Visiting Vientiane, One of the Last Communist Capitals in the World

Vientiane is the capital of Laos, one of the last communist countries. But what is it like to be in a communist city, and where is Laos anyway?!

Laos (pronounced Lao) is in Southeast Asia between Vietnam and Thailand (Vietnam is on the Pacific Ocean). The country has been through a tumultuous past. At the turn of the last century, it was under French rule. Then from 1964 to 1973, the US dropped 2 million tons of bombs (280 million individual bombs) on the country for various reasons during the Vietnamese War, making Laos the most bombed country per capita in the world. As such, I wasn’t sure what the opinion of the Laotians would be toward me.

Vientiane took over from Luang Prabang as the capital of Laos in 1975. Previously, it had been a capital during the century-long French rule. Before that, it had been burned to the ground by Siamese (Thai) armies. So, just like the country, the city has had quite a colorful history. I’ve visited Vientiane twice as part of two separate week-long trips through Laos for Thai visa purposes. The first time, I’m not ashamed to say that I actually got choked up at seeing such a unique culture there.

View of Vientiane from Patuxai

Personally, while I haven’t been to China, North Korea or Cuba, I have a pretty good idea of the state of those countries and what the quality of life is like with a communist government. To be honest, I have no idea how Laos fits in the same category. While friends of mine from Cuba and China didn’t even know the word “religion,” in Laos you constantly see the monks walking down the street and temples are everywhere. The alms ceremony at the break of dawn where the monks get their daily food goes back centuries (although Luang Prabang is the main city to witness this).


One of the most popular attractions in Vientiane is Buddha Park. This is an area near the Friendship Bridge to Thailand that has over sixty statues of Buddha and other various deities on display. There is also a thing (for lack of a better word) you can enter. It looks like a giant clay ball. Inside are several floors with dozens of smaller statues, some of which are quite gruesome. You can also get on the roof of the ball for an aerial view of the park.

Buddha Park in Vientiane

There have been a ton of renovations at the park since the first time I visited, including a large dining area by the river, paved paths and a nearly-completed entrance building. The price also increased fourfold…up to a paltry 20,000 Laotian kip ($2.50). Bring your own water, as the bottles there are also four times as much as in town.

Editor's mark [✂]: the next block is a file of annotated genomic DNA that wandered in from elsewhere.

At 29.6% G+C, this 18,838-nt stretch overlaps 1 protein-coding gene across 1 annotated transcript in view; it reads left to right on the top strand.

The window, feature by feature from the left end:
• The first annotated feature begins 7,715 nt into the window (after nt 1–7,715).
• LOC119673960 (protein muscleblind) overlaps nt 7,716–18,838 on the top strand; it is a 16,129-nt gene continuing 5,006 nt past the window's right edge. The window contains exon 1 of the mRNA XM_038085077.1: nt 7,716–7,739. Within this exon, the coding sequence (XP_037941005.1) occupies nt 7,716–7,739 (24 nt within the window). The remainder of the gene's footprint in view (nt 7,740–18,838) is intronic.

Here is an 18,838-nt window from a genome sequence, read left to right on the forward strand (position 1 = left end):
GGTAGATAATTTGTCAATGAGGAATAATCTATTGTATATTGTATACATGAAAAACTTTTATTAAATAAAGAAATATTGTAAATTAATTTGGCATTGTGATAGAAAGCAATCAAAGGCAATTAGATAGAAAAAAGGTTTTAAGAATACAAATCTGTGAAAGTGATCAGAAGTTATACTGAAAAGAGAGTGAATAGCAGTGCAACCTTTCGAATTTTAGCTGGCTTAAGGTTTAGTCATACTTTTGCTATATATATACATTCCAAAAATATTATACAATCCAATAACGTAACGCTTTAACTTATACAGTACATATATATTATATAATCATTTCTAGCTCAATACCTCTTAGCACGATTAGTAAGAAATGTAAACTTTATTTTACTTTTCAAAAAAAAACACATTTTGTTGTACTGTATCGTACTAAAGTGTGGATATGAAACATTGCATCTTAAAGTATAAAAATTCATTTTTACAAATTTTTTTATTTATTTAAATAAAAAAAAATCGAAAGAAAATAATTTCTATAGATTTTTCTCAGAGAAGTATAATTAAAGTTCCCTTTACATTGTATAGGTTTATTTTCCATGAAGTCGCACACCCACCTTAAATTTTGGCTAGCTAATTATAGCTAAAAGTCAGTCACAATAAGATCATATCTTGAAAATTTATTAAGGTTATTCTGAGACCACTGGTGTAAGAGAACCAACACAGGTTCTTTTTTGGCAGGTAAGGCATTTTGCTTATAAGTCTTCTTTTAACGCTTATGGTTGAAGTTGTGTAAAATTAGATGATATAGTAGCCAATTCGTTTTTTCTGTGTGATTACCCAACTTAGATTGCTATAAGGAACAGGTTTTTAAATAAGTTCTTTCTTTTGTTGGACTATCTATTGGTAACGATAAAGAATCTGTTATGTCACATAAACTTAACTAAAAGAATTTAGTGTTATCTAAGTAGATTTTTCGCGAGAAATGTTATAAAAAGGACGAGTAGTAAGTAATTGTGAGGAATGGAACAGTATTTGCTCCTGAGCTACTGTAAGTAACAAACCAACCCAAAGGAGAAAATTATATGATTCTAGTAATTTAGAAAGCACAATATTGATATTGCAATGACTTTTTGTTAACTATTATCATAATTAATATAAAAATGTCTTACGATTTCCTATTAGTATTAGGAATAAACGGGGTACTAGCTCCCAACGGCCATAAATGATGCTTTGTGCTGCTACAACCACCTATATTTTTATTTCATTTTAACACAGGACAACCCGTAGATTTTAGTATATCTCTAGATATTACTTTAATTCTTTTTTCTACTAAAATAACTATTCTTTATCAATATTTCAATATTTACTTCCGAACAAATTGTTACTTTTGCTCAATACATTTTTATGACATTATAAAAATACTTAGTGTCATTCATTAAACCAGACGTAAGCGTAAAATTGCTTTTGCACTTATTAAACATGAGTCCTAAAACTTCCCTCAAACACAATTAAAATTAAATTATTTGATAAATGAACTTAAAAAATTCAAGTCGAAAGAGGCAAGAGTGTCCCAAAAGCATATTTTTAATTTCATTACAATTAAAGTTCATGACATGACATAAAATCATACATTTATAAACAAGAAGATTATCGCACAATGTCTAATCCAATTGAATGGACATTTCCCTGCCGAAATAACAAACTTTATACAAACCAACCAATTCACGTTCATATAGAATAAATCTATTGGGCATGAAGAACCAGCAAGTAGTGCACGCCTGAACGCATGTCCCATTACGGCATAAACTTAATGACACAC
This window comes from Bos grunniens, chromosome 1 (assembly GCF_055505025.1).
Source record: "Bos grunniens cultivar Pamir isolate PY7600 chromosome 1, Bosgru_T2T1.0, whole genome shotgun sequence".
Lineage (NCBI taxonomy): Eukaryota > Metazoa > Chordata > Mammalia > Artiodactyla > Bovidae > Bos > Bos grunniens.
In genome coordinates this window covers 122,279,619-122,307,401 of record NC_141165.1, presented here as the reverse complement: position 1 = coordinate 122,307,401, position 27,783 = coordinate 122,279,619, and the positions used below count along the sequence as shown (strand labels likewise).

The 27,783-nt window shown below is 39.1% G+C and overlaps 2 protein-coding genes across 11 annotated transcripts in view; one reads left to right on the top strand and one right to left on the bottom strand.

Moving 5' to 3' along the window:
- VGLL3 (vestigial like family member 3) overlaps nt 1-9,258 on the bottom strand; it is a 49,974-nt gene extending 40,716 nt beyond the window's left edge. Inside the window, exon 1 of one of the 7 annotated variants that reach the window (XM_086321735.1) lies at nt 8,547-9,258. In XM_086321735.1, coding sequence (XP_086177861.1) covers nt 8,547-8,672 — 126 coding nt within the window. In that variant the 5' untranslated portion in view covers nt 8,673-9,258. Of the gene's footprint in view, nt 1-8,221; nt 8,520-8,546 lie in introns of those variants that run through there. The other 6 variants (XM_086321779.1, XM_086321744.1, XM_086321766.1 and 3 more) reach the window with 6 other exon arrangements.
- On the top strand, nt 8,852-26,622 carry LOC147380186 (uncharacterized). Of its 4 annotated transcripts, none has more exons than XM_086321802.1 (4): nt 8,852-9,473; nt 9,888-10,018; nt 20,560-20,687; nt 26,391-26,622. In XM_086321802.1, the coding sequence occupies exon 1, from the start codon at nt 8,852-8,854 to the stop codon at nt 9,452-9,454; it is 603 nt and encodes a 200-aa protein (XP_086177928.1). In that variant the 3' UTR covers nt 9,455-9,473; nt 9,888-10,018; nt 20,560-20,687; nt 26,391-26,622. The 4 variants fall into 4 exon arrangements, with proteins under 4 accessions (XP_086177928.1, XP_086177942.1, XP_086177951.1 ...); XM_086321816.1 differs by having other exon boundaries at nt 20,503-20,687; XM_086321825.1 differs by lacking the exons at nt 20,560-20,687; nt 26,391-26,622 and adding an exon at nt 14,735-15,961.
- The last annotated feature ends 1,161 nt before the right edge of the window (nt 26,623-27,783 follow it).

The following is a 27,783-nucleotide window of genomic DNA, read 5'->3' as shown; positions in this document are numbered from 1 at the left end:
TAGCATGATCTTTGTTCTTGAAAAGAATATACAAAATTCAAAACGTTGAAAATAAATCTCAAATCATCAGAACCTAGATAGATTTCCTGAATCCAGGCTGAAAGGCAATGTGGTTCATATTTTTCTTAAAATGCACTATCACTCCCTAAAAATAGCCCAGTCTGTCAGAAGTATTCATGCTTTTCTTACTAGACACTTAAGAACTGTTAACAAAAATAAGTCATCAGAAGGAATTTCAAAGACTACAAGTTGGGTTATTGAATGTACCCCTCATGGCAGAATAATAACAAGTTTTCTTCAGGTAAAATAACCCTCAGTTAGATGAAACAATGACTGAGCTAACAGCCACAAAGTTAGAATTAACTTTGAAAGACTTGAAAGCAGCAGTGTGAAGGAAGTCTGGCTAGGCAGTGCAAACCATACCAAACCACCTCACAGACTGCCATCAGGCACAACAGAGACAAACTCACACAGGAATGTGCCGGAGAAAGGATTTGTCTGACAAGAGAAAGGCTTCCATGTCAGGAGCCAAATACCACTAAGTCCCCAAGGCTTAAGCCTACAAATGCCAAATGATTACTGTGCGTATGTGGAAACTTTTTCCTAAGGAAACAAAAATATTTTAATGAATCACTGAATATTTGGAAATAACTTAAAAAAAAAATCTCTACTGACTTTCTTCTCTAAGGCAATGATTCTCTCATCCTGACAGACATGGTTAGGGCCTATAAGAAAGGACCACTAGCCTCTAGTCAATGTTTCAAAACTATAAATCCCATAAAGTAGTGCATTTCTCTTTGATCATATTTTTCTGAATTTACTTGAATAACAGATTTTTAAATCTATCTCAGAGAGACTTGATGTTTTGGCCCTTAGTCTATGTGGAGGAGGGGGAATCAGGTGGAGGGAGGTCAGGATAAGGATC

The other big attraction is Patuxai, Vientiane’s version of the Arc de Triomphe. Ironically, it symbolizes Laos’ independence from France. You can climb to the top and get some decent views of the city, or head north of the arch and get some photos of it rising up above the reflection pond.

Patuxai Arch in Vientiane

Less than a hundred years ago, not even half the population of Vientiane was Laotian. Back then, more than half were Vietnamese. Now it seems that half are Western expats taking advantage of Laos’ ridiculously cheap standard of living. As such, there are dozens of Western restaurants scattered across town to balance out the local food, which itself isn’t anything to write home about.

From what I’ve seen of Vientiane, it’s a very relaxed, clean and cheap city. I loved walking along the river at sunset and seeing all the locals participating in huge exercise classes. I was able to get a delicious salmon and cream cheese bagel at the Joma Bakery; something I’ve been craving in Thailand. The Internet is horrible so it’s not really the best place for a digital nomad, but otherwise it’s a fascinating city and I can’t wait for my third visit there.

Man Relaxing on Bike in Vientiane

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